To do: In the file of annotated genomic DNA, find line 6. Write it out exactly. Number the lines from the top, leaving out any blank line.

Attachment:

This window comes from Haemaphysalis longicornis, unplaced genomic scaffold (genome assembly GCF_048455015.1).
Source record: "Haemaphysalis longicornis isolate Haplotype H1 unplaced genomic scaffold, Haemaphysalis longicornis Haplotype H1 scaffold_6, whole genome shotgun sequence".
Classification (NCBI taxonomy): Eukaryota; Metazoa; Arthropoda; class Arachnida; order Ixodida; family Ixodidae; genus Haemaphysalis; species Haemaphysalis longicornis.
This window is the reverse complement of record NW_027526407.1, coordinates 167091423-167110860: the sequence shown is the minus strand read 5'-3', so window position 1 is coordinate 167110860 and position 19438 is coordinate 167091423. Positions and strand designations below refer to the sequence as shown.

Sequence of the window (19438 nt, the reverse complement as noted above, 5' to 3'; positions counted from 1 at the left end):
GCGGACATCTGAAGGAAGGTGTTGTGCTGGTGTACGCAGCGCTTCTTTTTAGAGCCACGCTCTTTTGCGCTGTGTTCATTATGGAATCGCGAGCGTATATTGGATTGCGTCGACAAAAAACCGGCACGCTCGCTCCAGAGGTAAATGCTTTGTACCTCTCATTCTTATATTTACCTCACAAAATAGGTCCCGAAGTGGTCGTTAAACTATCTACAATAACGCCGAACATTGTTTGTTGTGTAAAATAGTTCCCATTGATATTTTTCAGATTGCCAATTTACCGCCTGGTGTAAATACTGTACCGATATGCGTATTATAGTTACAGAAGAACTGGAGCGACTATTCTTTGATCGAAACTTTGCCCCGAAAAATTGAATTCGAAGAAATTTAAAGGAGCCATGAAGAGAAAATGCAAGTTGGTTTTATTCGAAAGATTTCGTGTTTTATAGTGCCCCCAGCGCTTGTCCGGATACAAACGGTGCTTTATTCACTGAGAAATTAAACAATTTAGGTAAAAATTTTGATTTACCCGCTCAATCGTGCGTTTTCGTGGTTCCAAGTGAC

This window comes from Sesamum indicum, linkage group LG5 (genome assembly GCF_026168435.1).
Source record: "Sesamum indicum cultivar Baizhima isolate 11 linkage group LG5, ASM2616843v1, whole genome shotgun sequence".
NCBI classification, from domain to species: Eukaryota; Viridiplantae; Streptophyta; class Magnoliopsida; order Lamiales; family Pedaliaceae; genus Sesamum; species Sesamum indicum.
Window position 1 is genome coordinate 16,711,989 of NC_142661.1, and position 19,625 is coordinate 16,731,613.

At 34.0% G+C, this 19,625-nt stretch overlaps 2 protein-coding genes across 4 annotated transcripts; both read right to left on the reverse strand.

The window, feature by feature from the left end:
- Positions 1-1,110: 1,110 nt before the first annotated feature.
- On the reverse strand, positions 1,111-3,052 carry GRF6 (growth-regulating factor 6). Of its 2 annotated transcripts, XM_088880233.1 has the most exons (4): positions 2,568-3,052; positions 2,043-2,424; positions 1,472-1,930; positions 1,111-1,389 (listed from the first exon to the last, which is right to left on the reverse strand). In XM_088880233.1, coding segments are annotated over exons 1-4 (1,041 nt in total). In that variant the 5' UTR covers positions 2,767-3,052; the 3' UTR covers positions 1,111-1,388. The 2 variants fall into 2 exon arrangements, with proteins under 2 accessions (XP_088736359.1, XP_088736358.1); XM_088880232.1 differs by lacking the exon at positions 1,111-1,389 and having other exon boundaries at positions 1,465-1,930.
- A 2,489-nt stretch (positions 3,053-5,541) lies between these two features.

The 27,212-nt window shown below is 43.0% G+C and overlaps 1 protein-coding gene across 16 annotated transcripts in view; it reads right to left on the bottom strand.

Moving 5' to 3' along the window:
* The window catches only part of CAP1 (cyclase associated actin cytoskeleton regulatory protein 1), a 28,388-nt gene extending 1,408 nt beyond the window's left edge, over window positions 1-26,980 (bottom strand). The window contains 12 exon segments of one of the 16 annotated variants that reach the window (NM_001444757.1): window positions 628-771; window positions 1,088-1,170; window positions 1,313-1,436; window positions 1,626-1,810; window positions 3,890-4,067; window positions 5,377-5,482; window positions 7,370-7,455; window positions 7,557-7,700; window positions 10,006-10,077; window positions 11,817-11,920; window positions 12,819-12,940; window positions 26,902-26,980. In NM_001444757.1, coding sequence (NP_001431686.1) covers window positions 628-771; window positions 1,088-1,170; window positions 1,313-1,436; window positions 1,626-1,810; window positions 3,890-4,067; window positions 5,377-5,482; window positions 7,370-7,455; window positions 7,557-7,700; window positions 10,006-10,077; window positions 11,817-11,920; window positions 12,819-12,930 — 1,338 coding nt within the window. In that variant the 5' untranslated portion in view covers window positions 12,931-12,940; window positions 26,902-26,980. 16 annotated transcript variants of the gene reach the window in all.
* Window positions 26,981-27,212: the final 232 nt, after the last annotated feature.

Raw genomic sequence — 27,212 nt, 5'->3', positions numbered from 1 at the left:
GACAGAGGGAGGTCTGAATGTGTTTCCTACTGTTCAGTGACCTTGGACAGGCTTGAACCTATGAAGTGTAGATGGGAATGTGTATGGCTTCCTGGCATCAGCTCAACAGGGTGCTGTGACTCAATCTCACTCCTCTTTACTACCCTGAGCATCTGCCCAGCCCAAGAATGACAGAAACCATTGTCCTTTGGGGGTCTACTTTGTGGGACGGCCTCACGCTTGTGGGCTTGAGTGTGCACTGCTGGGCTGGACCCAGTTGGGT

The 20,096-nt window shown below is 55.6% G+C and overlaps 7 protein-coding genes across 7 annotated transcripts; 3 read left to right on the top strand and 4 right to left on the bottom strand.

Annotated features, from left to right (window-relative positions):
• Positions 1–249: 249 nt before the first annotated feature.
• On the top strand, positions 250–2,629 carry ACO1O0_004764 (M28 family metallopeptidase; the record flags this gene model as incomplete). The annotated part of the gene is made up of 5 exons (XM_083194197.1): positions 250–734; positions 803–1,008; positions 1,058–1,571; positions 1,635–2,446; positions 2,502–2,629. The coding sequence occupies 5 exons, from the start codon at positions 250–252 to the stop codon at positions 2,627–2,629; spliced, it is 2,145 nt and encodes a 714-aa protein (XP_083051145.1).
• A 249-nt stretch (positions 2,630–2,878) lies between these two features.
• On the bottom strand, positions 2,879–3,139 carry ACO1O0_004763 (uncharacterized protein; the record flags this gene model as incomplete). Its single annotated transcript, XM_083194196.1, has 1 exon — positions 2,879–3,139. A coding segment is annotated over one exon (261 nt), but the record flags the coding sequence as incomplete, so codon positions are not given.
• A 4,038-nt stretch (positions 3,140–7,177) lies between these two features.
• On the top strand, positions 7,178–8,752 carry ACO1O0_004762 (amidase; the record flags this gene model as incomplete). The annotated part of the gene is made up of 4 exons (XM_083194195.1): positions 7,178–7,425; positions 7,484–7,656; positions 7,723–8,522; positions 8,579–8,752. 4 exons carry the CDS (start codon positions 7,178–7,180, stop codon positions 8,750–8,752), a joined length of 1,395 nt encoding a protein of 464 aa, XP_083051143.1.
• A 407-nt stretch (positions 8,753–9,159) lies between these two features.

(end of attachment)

GCGGACATCTGAAGGAAGGTGTTGTGCTGGTGTACGCAGCGCTTCTTTTTAGAGCCACGCTCTTTTGCGCTGTGTTCATTATGGAATCGCGAGCGTATATTGGATTGCGTCGACAAAAAACCGGCACGCTCGCTCCAGAGGTAAATGCTTTGTACCTCTCATTCTTATATTTACCTCACAAAATAGGTCCCGAAGTGGTCGTTAAACTATCTACAATAACGCCGAACATTGTTTGTTGTGTAAAATAGTTCCCATTGATATTTTTCAGATTGCCAATTTACCGCCTGGTGTAAATACTGTACCGATATGCGTATTATAGTTACAGAAGAACTGGAGCGACTATTCTTTGATCGAAACTTTGCCCCGAAAAATTGAATTCGAAGAAATTTAAAGGAGCCATGAAGAGAAAATGCAAGTTGGTTTTATTCGAAAGATTTCGTGTTTTATAGTGCCCCCAGCGCTTGTCCGGATACAAACGGTGCTTTATTCACTGAGAAATTAAACAATTTAGGTAAAAATTTTGATTTACCCGCTCAATCGTGCGTTTTCGTGGTTCCAAGTGAC